Robert Lucas

Within the advanced countries, growth rates tend to be very stable over long periods of time, provided one averages over periods long enough to eliminate business-cycle effects (or corrects for short-term fluctuations in some other way). For poorer countries, however, there are many examples of sudden, large changes in growth rates, both up and down. Some of these changes are no doubt due to political or military disruption: Angola’s total GDP growth fell from 4.8 in the 60s to – 9.2 in the 70s; Iran’s fell from 11.3 to 2.5, comparing the same two periods. I do not think we need to look to economic theory for an account of either of these declines. There are also some striking examples of sharp increases in growth rates. The four East Asian ‘miracles’ of South Korea, Taiwan, Hong Kong and Singapore are the most familiar: for the 1960-80 period, per capita income in these economies grew at rates of 7.0, 6.5, 6.8 and 7.5, respectively, compared to much lower rates in the 1950’s and earlier. Between the 60s and the 70s, Indonesia’s GDP growth increased from 3.9 to 7.5; Syria’s from 4.6 to 10.0.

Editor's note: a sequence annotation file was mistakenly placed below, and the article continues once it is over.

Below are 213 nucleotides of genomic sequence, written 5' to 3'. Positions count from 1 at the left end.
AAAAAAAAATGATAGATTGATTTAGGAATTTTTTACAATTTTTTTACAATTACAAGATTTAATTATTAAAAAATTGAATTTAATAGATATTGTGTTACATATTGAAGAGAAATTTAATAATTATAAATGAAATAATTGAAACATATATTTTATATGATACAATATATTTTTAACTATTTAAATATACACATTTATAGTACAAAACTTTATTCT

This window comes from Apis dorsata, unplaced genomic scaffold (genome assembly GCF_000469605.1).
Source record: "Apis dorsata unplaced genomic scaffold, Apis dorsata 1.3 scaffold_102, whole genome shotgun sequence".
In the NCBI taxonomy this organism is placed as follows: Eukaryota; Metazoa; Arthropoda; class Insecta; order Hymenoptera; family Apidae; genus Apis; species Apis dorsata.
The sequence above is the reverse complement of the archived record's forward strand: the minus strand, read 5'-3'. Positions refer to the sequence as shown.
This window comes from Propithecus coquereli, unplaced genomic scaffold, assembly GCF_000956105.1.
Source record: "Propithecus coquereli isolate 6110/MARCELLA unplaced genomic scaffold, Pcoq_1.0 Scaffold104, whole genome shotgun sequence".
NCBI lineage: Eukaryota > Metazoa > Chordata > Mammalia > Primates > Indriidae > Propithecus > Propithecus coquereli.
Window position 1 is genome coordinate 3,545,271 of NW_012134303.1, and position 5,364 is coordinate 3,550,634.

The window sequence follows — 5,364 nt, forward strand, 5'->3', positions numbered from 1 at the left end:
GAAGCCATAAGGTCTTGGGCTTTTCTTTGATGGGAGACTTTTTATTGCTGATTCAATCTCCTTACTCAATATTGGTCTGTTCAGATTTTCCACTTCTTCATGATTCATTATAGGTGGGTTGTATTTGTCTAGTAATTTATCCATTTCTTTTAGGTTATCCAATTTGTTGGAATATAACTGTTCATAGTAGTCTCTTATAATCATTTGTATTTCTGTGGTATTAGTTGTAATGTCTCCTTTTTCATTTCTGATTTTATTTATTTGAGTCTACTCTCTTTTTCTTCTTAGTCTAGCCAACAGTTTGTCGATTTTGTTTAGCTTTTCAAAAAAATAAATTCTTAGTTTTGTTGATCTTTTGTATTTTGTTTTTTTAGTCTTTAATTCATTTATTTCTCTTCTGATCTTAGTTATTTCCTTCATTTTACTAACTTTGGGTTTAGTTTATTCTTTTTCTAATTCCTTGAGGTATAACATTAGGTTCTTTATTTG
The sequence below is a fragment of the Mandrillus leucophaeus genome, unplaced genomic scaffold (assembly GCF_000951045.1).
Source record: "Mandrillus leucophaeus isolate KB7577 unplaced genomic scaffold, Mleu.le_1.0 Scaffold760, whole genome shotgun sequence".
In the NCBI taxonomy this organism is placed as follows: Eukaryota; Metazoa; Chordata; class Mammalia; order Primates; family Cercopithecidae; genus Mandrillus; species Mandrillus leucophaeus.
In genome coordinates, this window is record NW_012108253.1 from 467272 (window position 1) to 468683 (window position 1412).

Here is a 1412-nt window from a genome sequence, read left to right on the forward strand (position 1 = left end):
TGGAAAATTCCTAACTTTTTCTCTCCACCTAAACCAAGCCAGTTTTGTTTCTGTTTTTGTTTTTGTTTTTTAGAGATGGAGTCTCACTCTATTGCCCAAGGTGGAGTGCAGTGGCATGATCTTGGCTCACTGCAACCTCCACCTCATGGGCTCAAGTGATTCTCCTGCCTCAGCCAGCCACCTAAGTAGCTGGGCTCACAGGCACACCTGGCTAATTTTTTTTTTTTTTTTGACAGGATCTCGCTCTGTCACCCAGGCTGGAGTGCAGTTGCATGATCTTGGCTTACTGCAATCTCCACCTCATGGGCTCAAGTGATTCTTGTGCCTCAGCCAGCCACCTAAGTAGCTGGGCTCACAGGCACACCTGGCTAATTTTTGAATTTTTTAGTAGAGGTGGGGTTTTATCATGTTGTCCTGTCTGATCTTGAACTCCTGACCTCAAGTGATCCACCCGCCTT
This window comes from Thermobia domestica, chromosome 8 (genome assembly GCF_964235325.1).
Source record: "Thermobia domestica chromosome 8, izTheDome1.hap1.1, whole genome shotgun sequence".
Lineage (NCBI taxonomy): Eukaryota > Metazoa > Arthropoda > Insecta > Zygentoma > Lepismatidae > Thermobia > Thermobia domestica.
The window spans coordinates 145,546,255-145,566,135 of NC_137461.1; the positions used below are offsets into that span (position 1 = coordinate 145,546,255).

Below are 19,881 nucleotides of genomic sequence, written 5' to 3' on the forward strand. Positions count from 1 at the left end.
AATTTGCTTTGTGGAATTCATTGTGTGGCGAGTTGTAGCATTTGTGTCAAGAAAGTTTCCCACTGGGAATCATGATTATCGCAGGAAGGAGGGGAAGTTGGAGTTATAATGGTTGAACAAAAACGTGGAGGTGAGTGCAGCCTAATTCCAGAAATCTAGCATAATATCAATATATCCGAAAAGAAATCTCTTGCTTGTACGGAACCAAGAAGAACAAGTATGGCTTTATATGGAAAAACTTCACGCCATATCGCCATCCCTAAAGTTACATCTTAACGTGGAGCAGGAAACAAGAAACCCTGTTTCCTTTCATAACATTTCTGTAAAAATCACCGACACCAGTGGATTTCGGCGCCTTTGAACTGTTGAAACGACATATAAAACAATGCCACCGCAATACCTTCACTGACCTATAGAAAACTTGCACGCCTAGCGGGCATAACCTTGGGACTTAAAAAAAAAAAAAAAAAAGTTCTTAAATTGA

I do not see how one can look at figures like these without seeing them as representing possibilities. Is there some action a government of India could take that would lead the Indian economy to grow like Indonesia’s or Egypt’s? If so, what, exactly? If not, what is it about the ‘nature of India’ that makes it so? The consequences for human welfare involved in questions like these are simply staggering: Once one starts to think about them, it is hard to think about anything else.

Robert Lucas, ‘On the Mechanics of Economic Development’, Journal of Monetary Economics, vol. 22, no. 1 (July, 1988), pp. 4-5